Project description:OBJECTIVES:Tofacitinib is a Janus kinase inhibitor for the treatment of rheumatoid arthritis (RA), psoriatic arthritis (PsA) and ulcerative colitis, and has been investigated in psoriasis (PsO). Routine pharmacovigilance of an ongoing, open-label, blinded-endpoint, tofacitinib RA trial (Study A3921133; NCT02092467) in patients aged ?50 years and with ?1 cardiovascular risk factor identified a higher frequency of pulmonary embolism (PE) and all-cause mortality for patients receiving tofacitinib 10 mg twice daily versus those receiving tumour necrosis factor inhibitors and resulted in identification of a safety signal for tofacitinib. Here, we report the incidence of deep vein thrombosis (DVT), PE, venous thromboembolism (VTE; DVT or PE) and arterial thromboembolism (ATE) from the tofacitinib RA (excluding Study A3921133), PsA and PsO development programmes and observational studies. Data from an ad hoc safety analysis of Study A3921133 are reported separately within. METHODS:This post-hoc analysis used data from separate tofacitinib RA, PsO and PsA programmes. Incidence rates (IRs; patients with events per 100 patient-years' exposure) were calculated for DVT, PE, VTE and ATE, including for populations stratified by defined baseline cardiovascular or VTE risk factors. Observational data from the US Corrona registries (including cardiovascular risk factor stratification), IBM MarketScan research database and the US FDA Adverse Event Reporting System (FAERS) database were analysed. RESULTS:12 410 tofacitinib-treated patients from the development programmes (RA: n=7964; PsO: n=3663; PsA: n=783) were included. IRs (95% CI) of thromboembolic events among the all tofacitinib cohorts' average tofacitinib 5 mg and 10 mg twice daily treated patients for RA, respectively, were: DVT (0.17 (0.09-0.27) and 0.15 (0.09-0.22)); PE (0.12 (0.06-0.22) and 0.13 (0.08-0.21)); ATE (0.32 (0.22-0.46) and 0.38 (0.28-0.49)). Among PsO patients, IRs were: DVT (0.06 (0.00-0.36) and 0.06 (0.02-0.15)); PE (0.13 (0.02-0.47) and 0.09 (0.04-0.19)); ATE (0.52 (0.22-1.02) and 0.22 (0.13-0.35)). Among PsA patients, IRs were: DVT (0.00 (0.00-0.28) and 0.13 (0.00-0.70)); PE (0.08 (0.00-0.43) and 0.00 (0.00-0.46)); ATE (0.31 (0.08-0.79) and 0.38 (0.08-1.11)). IRs were similar between tofacitinib doses and generally higher in patients with baseline cardiovascular or VTE risk factors. IRs from the overall Corrona populations and in Corrona RA patients (including tofacitinib-naïve/biologic disease-modifying antirheumatic drug-treated and tofacitinib-treated) with baseline cardiovascular risk factors were similar to IRs observed among the corresponding patients in the tofacitinib development programme. No signals of disproportionate reporting of DVT, PE or ATE with tofacitinib were identified in the FAERS database. CONCLUSIONS:DVT, PE and ATE IRs in the tofacitinib RA, PsO and PsA programmes were similar across tofacitinib doses, and generally consistent with observational data and published IRs of other treatments. As expected, IRs of thromboembolic events were elevated in patients with versus without baseline cardiovascular or VTE risk factors, and were broadly consistent with those observed in the Study A3921133 ad hoc safety analysis data, although the IR (95% CI) for PE was greater in patients treated with tofacitinib 10 mg twice daily in Study A3921133 (0.54 (0.32-0.87)), versus patients with baseline cardiovascular risk factors treated with tofacitinib 10 mg twice daily in the RA programme (0.24 (0.13-0.41)).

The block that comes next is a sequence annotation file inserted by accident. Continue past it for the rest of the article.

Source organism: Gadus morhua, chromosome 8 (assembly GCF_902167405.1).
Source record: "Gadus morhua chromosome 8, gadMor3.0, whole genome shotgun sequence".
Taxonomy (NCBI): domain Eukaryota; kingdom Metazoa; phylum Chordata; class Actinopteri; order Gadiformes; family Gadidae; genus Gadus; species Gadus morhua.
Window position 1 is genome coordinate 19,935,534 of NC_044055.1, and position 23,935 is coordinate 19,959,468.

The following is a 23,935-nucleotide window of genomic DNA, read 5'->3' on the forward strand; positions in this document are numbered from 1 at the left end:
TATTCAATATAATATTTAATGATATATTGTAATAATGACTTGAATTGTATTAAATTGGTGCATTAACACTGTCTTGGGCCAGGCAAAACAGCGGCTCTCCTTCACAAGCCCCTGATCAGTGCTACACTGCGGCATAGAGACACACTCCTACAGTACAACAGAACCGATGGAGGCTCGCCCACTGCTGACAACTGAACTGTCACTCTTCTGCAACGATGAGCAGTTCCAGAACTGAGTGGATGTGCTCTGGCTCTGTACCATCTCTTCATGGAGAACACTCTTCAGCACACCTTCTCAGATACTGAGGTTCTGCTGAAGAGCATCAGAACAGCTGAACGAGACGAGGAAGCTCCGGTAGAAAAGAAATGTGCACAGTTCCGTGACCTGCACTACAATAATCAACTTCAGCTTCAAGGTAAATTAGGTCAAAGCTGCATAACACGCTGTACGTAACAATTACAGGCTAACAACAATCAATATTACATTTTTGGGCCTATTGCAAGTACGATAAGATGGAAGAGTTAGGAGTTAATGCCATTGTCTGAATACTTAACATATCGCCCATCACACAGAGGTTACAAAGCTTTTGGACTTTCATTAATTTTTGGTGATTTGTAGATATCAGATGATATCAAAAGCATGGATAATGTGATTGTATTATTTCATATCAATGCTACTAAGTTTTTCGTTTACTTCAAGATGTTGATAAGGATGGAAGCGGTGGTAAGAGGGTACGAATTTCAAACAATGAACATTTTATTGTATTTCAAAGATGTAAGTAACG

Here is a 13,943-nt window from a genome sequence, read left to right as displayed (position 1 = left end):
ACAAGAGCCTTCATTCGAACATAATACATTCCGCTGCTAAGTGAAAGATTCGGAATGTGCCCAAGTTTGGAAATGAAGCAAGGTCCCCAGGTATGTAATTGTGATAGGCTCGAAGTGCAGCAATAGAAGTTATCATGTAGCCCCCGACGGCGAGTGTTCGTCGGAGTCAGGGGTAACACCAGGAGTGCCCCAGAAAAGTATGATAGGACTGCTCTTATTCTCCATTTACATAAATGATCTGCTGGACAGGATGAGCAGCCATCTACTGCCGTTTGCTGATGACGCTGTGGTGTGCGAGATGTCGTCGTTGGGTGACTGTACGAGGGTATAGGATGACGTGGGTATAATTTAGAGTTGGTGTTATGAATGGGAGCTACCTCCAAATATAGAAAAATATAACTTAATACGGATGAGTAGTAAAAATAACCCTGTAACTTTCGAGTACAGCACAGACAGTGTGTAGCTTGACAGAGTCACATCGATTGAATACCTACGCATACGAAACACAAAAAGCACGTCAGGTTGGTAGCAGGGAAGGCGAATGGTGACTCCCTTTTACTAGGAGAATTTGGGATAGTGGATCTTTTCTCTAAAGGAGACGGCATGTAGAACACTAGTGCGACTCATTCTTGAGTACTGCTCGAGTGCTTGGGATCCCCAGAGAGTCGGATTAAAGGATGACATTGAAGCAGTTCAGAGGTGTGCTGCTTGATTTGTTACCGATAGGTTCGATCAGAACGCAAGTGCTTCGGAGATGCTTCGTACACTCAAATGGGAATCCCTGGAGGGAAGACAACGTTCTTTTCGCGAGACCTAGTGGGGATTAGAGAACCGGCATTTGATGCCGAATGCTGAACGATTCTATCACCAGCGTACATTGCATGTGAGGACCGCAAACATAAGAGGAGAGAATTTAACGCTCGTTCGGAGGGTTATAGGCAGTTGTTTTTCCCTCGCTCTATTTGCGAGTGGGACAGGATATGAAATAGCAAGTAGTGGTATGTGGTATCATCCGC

Project description:Background:Tofacitinib is an oral, small molecule Janus kinase inhibitor that is being investigated for ulcerative colitis (UC). Tofacitinib is approved for rheumatoid arthritis and psoriatic arthritis, where it has been shown to increase herpes zoster (HZ) risk. We evaluated HZ risk among UC patients using tofacitinib. Methods:HZ cases were identified in tofacitinib phase II/III/ongoing, open-label, long-term extension (OLE) UC trials. We calculated HZ incidence rates (IRs) per 100 patient-years of tofacitinib exposure within phase III maintenance (Maintenance Cohort) and phase II/III/OLE (Overall Cohort) studies, stratified by baseline demographics and other factors. HZ risk factors were evaluated in the Overall Cohort using Cox proportional hazard models. Results:Overall, 65 (5.6%) patients developed HZ. Eleven patients had multidermatomal involvement (2 nonadjacent or 3-6 adjacent dermatomes), and 1 developed encephalitis (resolved upon standard treatment). Five (7.7%) events led to treatment discontinuation. HZ IR (95% confidence interval [CI]) in the Overall Cohort was 4.07 (3.14-5.19) over a mean (range) of 509.1 (1-1606) days, with no increased risk observed with increasing tofacitinib exposure. IRs (95% CI) were highest in patients age ?65 years, 9.55 (4.77-17.08); Asian patients, 6.49 (3.55-10.89); patients with prior tumor necrosis factor inhibitor (TNFi) failure, 5.38 (3.86-7.29); and patients using tofacitinib 10 mg twice daily, 4.25 (3.18-5.56). Multivariate analysis identified older age and prior TNFi failure as independent risk factors. Conclusions:In tofacitinib-treated UC patients, there was an elevated risk of HZ, although complicated HZ was infrequent. Increased HZ rates occurred in patients who were older, Asian, or had prior TNFi failure (NCT00787202, NCT01465763, NCT01458951, NCT01458574, NCT01470612).